The Community College has come along way in the past decade. Students are seeing the benefits of taking their preliminary courses and prerequisites at Community Colleges as opposed to a four year institution. Community Colleges cost quite a bit less, and they tend to have some perks larger schools just do not have.
Community Colleges offer more extensive remediation classes. They have smaller classrooms. Plus their student service departments tend to be more accommodating. All if these things can be very attractive to traditional and non-traditional students. It saves them money, and it also gives a more user friendly college experience. While this is a great idea, there are a few things that you need to keep in mind.
If you are thinking about going this route, what is the accreditation of the Community College you want to attend? Does the four year institution you want to attend have that same accreditation? If does not, the four year institution accept the Community College’s accreditation? If the schools do not have the same accreditation, or if the four year school does not accept the Community College’s accreditation, they will not accept your transfer credit. That will be a waste of your money and time. Sure, you can try to test out via CLEP, but those will cost you more money too.
Once you have determined that the two schools are compatible, you can determine if the schools have a transfer agreement. Just because the school takes your credits, does not guarantee that their classes and the Community College classes will match up. Some four year institutions have standing agreements with certain Community colleges. They have agreements that state exactly which of the Community College classes will transfer over to their system. These agreements ensure that as long as you meet the transfer requirements (usually a C or higher) those classes will count as their counterpart at the other school.
Some colleges go a step further. In these instances whole Associates Degree programs will transfer over to the four year institution. It is a good idea to find out if your Community College has the agreements with any other colleges. Also be sure to determine exactly which degree, program and specialty is included in the agreement. Sometimes the Associate of Applied Science Degree will not be covered by the agreement, but the Associates Degree will be. The classes you take under the AAS degree will still qualify to transfer. You are just not guaranteed that the whole degree program will be accepted. Find out if there are any agreements in place, and make sure you are aware of the fine print. Check with the transfer center at the Community College for more details.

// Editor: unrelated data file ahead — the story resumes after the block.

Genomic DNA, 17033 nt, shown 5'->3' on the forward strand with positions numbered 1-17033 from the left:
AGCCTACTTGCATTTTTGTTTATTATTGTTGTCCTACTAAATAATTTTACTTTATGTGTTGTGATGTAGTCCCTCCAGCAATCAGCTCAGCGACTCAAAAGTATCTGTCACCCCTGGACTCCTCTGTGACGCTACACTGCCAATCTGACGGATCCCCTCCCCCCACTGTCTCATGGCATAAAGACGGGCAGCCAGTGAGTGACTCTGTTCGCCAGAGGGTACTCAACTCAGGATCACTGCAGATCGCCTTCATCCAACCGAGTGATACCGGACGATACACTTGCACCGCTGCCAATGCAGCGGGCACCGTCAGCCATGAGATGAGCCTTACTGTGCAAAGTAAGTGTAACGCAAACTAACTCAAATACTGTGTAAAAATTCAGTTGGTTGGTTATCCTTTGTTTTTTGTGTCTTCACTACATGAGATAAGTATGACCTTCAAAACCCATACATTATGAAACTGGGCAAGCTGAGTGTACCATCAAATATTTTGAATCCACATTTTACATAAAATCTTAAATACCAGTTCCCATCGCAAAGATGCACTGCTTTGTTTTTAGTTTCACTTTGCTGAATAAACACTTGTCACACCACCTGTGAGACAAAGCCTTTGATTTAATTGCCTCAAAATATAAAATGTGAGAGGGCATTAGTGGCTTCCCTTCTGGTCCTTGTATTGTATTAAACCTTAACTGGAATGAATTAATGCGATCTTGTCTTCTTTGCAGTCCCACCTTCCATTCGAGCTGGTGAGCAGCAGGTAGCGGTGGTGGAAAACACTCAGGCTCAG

Aside from all the transfer credit issues, another problem plagues transfer students from Community Colleges. They are so spoiled by the Community College way of life, they are not prepared for their four year institutions. They classes are bigger. They are no longer known by each instructor by name. It can be quite a shock.
The bigger problem lies in that Community Colleges do not always prepare their students for less person attention. There is a great deal of hand holding at the Community College level. Students do not learn to be self sufficient. Online registration systems are in place, but they are not the only way to register. Students are allowed to hand in only partially completed paperwork, and the staff is expected to help them complete it. Student responsibility is often not stressed. Students become dependent on the personal attention.
At most four year institutions, this is not the case. Student do most of the registration and other business via the internet. Going to the Registrar’s Office is a rarity. Even then, if you took a half filled out forms to one of their employees, they would probably tell you to go away. Students are expected to be able to take care of their own business. Start taking steps to being self sufficient early on. It isn’t a bad thing to take help in the early stages. After you start to get the hang of things, then start being more independent. Start registering by the online systems. If you have to do paperwork, make sure you know how to complete it correctly. If you do not, you need to meet with your advisor and learn how.
Actually read your student handbook. The school does just print that up for the heck of it. That little book is filled with tons of info that you really should be aware of. Know the college’s policies. The hand book covers academic probation, refund policies, FERPA (the Family Educational Rights and Privacy Act. ) and many other rules and policies you need to be familiar with. If you know the rules, it will be much easier to follow them.
Spending your first few years of college at a Community College can be a great idea, but be sure to do your homework! If you just jump in unprepared, it can be a very frustrating experience. Give yourself a fighting chance!